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Houston Enzymes
 Issue 28,  January/February 2009
In This Issue
Myth #3: Enzymes and stomach acid
Q and A with Dr. H
"He can eat like a normal kid"
Join our online radio show and webinar
Enzyme events
Myth #3: Enzymes and Stomach Acid
 
From Dr. Houston
 
Enzyme Myth #3: All Enzymes Are Destroyed by Stomach Acid.

This myth states that taking enzyme supplements is a waste of time and money because the enzymes, being proteins, are denatured (destroyed) by the acid in the stomach.

I actually once believed this statement because it was taught to me in medical school.  Not till I was challenged to verify the statement did I find that what I was taught was not completely true.  The majority of enzymes, including pancreatic enzymes, are not stable under acid conditions and so are not effective taken orally.  There are two exceptions: enzymes that have been enteric-coated (that is, treated with a substance that prevents contact with stomach acid) and PLANT-BASED ENZYMES.  The problem with enteric-coated enzymes is that the coating prevents enzymes from working in the stomach.  Only in the neutral pH of the small intestine will they finally function.  Plant-based enzymes, which comprise the bulk of enzyme supplements, are derived from plant organisms that secrete acid-stable enzymes.  These enzymes have been purified and characterized so their pH optimum (acidity/alkalinity at which they work best) is well known and easily determined.  The majority of these enzymes can work in a pH range of 2 to 9 with no loss of activity.  This is not an opinion.  The enzymes can be assayed under lab conditions at different pH and this is easily verified by enzyme manufacturers.

The ability of enzymes to work in the stomach provides the means by which protease enzymes degrade gluten, casein, soy and other food proteins.  The peptides that many find intolerable are degraded or not produced.  The stomach actually becomes a "safe house" when someone who does not tolerate dairy ingests these foods.  No peptide or protein absorption occurs in the stomach, so one has a couple of hours to use the enzymes to break down the proteins before they move into the small intestine where the bulk of protein/peptide absorption will occur.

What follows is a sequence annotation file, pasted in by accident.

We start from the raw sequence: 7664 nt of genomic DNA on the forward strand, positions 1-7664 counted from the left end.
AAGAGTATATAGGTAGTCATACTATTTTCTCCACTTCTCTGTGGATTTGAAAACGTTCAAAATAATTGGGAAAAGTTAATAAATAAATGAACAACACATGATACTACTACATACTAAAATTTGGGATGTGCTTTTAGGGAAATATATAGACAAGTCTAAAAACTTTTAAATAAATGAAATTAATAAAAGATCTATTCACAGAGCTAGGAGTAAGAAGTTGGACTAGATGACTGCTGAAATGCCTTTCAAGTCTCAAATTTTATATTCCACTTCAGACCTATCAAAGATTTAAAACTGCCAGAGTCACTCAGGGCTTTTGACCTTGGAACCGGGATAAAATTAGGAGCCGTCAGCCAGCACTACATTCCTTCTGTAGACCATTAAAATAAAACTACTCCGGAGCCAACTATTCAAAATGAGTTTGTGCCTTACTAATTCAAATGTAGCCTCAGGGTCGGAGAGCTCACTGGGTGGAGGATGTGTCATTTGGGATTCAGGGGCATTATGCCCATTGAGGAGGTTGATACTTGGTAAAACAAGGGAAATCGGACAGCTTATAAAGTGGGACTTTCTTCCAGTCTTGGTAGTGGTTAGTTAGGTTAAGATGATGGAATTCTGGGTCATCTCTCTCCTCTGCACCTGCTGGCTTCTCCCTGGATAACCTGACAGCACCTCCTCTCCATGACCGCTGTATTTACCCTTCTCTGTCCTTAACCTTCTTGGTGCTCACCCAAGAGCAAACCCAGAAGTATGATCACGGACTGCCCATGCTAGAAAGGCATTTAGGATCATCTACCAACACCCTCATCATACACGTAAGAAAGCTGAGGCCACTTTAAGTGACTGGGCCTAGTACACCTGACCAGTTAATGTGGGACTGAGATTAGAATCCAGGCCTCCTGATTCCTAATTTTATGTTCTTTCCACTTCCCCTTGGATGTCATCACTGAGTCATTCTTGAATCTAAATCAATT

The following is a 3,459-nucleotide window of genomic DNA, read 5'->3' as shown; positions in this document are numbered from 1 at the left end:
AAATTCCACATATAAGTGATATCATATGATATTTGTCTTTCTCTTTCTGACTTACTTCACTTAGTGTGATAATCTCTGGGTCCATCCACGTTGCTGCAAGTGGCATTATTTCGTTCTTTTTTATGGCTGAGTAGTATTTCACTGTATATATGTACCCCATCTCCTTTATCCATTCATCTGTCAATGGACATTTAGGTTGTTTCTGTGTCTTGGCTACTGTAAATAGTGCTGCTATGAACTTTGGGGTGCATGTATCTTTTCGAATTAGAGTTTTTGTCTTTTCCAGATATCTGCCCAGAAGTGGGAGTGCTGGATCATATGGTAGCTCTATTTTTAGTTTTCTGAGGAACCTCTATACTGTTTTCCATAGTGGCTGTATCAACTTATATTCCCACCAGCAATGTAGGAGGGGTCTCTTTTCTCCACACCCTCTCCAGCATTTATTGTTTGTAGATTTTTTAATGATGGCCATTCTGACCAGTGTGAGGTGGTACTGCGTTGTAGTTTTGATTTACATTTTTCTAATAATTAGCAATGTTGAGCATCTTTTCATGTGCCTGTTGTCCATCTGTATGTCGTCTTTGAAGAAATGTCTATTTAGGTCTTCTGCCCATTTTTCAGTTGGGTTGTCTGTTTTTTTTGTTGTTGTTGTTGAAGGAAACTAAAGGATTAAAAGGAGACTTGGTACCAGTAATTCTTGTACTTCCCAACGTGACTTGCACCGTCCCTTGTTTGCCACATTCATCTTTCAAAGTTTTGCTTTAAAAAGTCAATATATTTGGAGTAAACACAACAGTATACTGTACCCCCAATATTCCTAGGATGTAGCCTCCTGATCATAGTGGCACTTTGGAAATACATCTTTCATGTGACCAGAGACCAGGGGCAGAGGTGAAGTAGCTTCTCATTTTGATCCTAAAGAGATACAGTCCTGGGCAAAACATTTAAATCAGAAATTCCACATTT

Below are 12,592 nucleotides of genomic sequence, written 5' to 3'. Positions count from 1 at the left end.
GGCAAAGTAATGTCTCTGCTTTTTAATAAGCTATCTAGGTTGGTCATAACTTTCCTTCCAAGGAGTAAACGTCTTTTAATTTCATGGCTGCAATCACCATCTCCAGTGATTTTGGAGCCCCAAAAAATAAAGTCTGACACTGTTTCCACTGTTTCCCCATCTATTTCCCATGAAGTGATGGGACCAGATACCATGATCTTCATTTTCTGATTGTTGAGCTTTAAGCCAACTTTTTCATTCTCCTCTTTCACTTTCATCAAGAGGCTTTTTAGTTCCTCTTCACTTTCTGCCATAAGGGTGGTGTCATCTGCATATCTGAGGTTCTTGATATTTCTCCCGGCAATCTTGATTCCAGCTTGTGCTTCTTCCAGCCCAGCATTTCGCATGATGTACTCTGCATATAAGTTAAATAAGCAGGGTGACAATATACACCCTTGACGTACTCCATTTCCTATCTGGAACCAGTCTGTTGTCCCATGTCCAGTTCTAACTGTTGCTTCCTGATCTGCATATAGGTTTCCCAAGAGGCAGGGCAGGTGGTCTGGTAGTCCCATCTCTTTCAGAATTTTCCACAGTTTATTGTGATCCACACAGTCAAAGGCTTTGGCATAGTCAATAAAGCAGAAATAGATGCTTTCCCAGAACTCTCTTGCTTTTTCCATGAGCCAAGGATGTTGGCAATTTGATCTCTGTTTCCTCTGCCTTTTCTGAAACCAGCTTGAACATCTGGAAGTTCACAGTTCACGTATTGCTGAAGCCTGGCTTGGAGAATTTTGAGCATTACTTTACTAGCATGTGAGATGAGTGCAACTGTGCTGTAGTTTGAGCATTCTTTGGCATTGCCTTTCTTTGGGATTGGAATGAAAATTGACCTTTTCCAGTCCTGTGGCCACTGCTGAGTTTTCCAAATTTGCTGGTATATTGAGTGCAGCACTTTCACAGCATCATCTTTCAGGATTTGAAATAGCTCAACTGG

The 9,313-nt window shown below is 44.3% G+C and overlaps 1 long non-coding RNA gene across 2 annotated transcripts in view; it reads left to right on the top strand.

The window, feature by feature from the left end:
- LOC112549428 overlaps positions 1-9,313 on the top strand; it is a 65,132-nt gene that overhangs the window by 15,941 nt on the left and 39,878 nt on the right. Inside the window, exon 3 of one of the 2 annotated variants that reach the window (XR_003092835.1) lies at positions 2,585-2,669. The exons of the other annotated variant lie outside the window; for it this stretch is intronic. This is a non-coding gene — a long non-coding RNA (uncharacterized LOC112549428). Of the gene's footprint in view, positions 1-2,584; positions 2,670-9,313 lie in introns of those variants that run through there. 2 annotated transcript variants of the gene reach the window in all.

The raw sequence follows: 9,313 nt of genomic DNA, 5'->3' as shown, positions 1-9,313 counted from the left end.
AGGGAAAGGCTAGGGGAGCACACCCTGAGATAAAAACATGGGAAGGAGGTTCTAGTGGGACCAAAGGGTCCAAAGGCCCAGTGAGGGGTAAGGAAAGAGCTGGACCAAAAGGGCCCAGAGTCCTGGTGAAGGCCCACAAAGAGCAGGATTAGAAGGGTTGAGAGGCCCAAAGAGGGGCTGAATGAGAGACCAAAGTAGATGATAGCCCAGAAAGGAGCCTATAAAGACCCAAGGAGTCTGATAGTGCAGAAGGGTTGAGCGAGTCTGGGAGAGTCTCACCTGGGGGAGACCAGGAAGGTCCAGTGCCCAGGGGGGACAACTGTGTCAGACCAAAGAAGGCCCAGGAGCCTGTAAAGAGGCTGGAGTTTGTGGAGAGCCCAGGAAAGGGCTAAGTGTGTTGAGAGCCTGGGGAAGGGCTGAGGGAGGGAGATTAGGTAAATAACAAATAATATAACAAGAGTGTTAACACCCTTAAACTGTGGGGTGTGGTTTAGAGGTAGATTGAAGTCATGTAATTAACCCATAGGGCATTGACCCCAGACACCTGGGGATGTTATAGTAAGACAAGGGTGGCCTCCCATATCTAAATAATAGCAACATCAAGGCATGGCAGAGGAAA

I was humbled years ago when I had to come back and admit to my "challenger" that I was misinformed about plant enzymes and their acid stability.  It taught me not to take a teacher's word, but to verify the subject matter for myself.  I highly recommend others do the same.
 
Devin Houston
Q and A with Dr. H.
 
Your questions answered by
Dr. Houston:
 
Q:   Do digestive enzyme supplements contain MSG?
 
A:   No.  Enzymes are used to make MSG, but not the ones we use for digestion.  
 
Q: My son's blood test for electrolytes showed a low BUN score.  My research indicates this means a diet low in protein.  Yet, my son eats a lot of protein.  Can an enzyme product for proteins help him?
 
A: Yes, it could help.  Since protein is the only source of nitrogen (and BUN stands for blood urea nitrogen), the proteases would make amino acids more available. 
 
Q: Another company told me the enzyme bromelain isn't useful for digestion because it isn't activitated until it reaches high temperatures.  Is this true?
 
A: Bromelain is a great enzyme for digestive use.  Contrary to what you heard, bromelain does not require higher temperatures to be activated.  Anyone who has really studied enzymes should know that most all enzymes work faster at warmer temperatures, up to a certain point, usually around 140 degrees F.  You can actually tell how well bromelain works by mixing raw pineapple chunks into liquid Jello. You will find that the Jello will never set, even with ice added, because the bromelain in pineapple will digest the gelatin, keeping it from becoming firm.